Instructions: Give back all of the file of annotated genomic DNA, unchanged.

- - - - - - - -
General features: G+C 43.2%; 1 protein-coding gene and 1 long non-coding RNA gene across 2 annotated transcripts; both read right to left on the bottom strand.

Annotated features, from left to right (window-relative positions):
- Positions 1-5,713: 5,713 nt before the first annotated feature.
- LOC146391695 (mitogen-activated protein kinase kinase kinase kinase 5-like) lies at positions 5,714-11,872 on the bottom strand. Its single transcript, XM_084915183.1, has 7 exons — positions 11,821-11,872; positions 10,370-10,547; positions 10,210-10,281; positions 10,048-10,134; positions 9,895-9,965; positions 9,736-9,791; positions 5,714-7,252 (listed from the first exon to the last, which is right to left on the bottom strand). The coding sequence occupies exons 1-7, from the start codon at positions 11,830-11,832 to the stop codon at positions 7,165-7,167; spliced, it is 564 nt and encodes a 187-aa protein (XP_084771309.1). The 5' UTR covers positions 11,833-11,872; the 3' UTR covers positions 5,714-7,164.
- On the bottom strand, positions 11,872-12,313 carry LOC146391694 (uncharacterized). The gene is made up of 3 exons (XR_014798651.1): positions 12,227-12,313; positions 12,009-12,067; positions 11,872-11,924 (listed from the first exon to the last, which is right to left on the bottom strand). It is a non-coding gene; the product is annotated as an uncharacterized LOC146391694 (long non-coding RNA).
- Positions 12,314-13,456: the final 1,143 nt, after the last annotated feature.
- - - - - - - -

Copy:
General features: G+C 43.2%; 1 protein-coding gene and 1 long non-coding RNA gene across 2 annotated transcripts; both read right to left on the bottom strand.

Annotated features, from left to right (window-relative positions):
- Positions 1-5,713: 5,713 nt before the first annotated feature.
- LOC146391695 (mitogen-activated protein kinase kinase kinase kinase 5-like) lies at positions 5,714-11,872 on the bottom strand. Its single transcript, XM_084915183.1, has 7 exons — positions 11,821-11,872; positions 10,370-10,547; positions 10,210-10,281; positions 10,048-10,134; positions 9,895-9,965; positions 9,736-9,791; positions 5,714-7,252 (listed from the first exon to the last, which is right to left on the bottom strand). The coding sequence occupies exons 1-7, from the start codon at positions 11,830-11,832 to the stop codon at positions 7,165-7,167; spliced, it is 564 nt and encodes a 187-aa protein (XP_084771309.1). The 5' UTR covers positions 11,833-11,872; the 3' UTR covers positions 5,714-7,164.
- On the bottom strand, positions 11,872-12,313 carry LOC146391694 (uncharacterized). The gene is made up of 3 exons (XR_014798651.1): positions 12,227-12,313; positions 12,009-12,067; positions 11,872-11,924 (listed from the first exon to the last, which is right to left on the bottom strand). It is a non-coding gene; the product is annotated as an uncharacterized LOC146391694 (long non-coding RNA).
- Positions 12,314-13,456: the final 1,143 nt, after the last annotated feature.